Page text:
In the first blessing of the Amidah, the standing prayer, we address the Creator through our family connections. We call on Him as "the G-d of Abraham, the G-d of Isaac and the G-d of Jacob." However, when we come to the end of that blessing we only address Him as "the G-d of Abraham." What happened to Isaac and Jacob?

    The first blessing of the Amidah depicts a historical process. Eventually at the end of the road, when history draws to a close, G-d will be seen in the world as the G-d of Abraham. For it will be those Jews who have emulated Abraham and left their land, "their relatives and their father's house to travel to a spiritual land" who will be the ones to write the last chapter of Jewish history.

    • Rashi
    • Rabbi Shimon Shkop as heard from Rabbi C. J. Senter


    Yeshaya 40:27 - 41:16


    In the time of Nimrod, the entire world, with its power-crazed worship of might, knew only battle and destruction. Enter Avraham. Avraham dedicated his life to proclaiming G-d's presence through every step and every action, bringing light into a world of darkness. When the world's nations were fighting, Avraham's sword and bow were left to gather dust. But when it became a necessity for Avraham to engage in battle, G-d gave him victory. The biggest miracle was not that Avraham won the battle, but that he won the war. By remaining a peace loving servant of G-d, he won the war against the prevailing mentality of war and destruction.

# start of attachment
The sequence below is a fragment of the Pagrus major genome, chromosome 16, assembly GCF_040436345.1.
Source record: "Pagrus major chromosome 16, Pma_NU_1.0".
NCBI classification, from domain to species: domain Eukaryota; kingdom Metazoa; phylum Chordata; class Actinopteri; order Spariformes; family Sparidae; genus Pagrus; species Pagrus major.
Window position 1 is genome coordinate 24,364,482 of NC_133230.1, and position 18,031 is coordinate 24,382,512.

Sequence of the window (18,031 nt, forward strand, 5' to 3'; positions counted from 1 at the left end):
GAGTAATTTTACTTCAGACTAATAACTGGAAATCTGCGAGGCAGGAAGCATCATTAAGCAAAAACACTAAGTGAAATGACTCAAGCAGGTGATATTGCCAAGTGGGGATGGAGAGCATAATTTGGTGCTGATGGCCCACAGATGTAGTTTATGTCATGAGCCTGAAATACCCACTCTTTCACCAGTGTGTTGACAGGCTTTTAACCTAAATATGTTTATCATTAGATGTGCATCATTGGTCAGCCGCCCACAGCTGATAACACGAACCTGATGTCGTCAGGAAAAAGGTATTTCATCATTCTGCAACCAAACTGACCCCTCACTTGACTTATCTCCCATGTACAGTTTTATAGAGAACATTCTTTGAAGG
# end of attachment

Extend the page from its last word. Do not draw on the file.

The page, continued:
So too, says the Prophet Yeshaya, will Avraham's descendants return to Jerusalem in peace as G-d delivers us from our oppressors. However we must first be worthy of being called "the descendants of Avraham." Like Avraham, we must live our lives in peace and harmony fulfilling G-d's will with our every action.


    "Every man would support his friend and say 'Be strong' ... as the hammer polisher supports the anvil striker." (Yeshaya 41:6,7)